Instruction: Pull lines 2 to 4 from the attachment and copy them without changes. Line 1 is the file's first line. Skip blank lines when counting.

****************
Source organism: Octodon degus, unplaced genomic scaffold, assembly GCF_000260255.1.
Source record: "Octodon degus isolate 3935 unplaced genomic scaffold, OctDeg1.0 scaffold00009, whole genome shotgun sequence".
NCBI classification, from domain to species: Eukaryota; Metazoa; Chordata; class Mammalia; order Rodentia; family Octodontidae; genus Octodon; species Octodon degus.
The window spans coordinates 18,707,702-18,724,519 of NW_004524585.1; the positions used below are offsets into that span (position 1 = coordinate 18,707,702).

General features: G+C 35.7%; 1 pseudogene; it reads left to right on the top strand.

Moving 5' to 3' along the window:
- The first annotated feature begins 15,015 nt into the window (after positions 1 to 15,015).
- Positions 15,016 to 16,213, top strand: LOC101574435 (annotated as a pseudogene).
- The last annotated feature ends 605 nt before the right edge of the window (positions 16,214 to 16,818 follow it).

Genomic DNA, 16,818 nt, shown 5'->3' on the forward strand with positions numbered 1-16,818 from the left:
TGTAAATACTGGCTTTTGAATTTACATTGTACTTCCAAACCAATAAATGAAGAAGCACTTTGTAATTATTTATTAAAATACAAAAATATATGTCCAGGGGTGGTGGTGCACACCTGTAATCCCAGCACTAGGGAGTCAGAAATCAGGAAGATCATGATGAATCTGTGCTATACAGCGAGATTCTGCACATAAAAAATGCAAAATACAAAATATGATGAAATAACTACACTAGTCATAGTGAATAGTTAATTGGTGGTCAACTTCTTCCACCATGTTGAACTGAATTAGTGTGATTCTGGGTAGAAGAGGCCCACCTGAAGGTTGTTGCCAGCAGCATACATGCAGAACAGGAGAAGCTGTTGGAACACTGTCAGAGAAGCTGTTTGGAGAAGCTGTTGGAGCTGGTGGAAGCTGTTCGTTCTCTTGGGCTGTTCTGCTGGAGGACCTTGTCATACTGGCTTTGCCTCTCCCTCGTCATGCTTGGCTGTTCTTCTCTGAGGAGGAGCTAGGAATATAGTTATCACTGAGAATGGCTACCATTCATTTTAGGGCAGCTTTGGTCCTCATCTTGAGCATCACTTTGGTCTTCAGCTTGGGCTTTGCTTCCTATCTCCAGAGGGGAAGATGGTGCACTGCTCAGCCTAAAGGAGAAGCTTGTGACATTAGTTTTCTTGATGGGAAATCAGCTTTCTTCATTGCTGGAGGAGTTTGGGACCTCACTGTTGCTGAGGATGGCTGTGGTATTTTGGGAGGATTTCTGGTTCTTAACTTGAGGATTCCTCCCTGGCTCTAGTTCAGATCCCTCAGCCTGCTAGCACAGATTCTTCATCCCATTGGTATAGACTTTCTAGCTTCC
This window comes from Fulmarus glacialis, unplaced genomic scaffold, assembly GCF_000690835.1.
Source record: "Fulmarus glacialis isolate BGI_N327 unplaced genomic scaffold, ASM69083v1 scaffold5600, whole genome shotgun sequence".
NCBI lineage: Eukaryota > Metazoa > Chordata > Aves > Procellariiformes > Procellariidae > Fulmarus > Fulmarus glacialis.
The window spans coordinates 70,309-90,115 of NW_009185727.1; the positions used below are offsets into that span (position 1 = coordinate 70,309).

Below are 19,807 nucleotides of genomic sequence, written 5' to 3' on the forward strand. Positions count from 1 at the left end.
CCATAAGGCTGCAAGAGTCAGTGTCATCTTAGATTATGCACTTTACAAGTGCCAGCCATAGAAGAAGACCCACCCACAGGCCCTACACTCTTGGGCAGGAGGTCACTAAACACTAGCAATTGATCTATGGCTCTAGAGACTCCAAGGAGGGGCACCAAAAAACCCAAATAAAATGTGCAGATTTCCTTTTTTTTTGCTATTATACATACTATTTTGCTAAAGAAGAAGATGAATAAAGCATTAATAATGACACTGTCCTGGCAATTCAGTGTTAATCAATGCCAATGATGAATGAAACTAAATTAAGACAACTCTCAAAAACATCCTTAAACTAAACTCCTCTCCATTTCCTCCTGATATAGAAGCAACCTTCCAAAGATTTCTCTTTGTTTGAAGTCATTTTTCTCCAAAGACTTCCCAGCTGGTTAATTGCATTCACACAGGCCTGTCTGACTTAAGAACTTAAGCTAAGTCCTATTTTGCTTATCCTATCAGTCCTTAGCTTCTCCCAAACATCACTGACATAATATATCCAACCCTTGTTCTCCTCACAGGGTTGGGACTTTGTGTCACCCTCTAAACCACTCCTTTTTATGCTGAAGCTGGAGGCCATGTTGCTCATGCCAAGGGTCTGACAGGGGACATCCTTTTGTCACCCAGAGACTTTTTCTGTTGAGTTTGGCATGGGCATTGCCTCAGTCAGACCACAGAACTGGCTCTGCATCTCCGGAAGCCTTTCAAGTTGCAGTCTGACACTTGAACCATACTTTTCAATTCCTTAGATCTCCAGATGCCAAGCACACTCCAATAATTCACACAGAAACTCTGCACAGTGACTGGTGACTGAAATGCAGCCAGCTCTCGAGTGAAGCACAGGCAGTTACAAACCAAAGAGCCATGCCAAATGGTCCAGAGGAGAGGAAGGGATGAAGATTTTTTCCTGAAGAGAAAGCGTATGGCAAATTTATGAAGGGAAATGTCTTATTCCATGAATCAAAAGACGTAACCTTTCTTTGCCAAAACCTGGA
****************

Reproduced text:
Source record: "Octodon degus isolate 3935 unplaced genomic scaffold, OctDeg1.0 scaffold00009, whole genome shotgun sequence".
NCBI classification, from domain to species: Eukaryota; Metazoa; Chordata; class Mammalia; order Rodentia; family Octodontidae; genus Octodon; species Octodon degus.
The window spans coordinates 18,707,702-18,724,519 of NW_004524585.1; the positions used below are offsets into that span (position 1 = coordinate 18,707,702).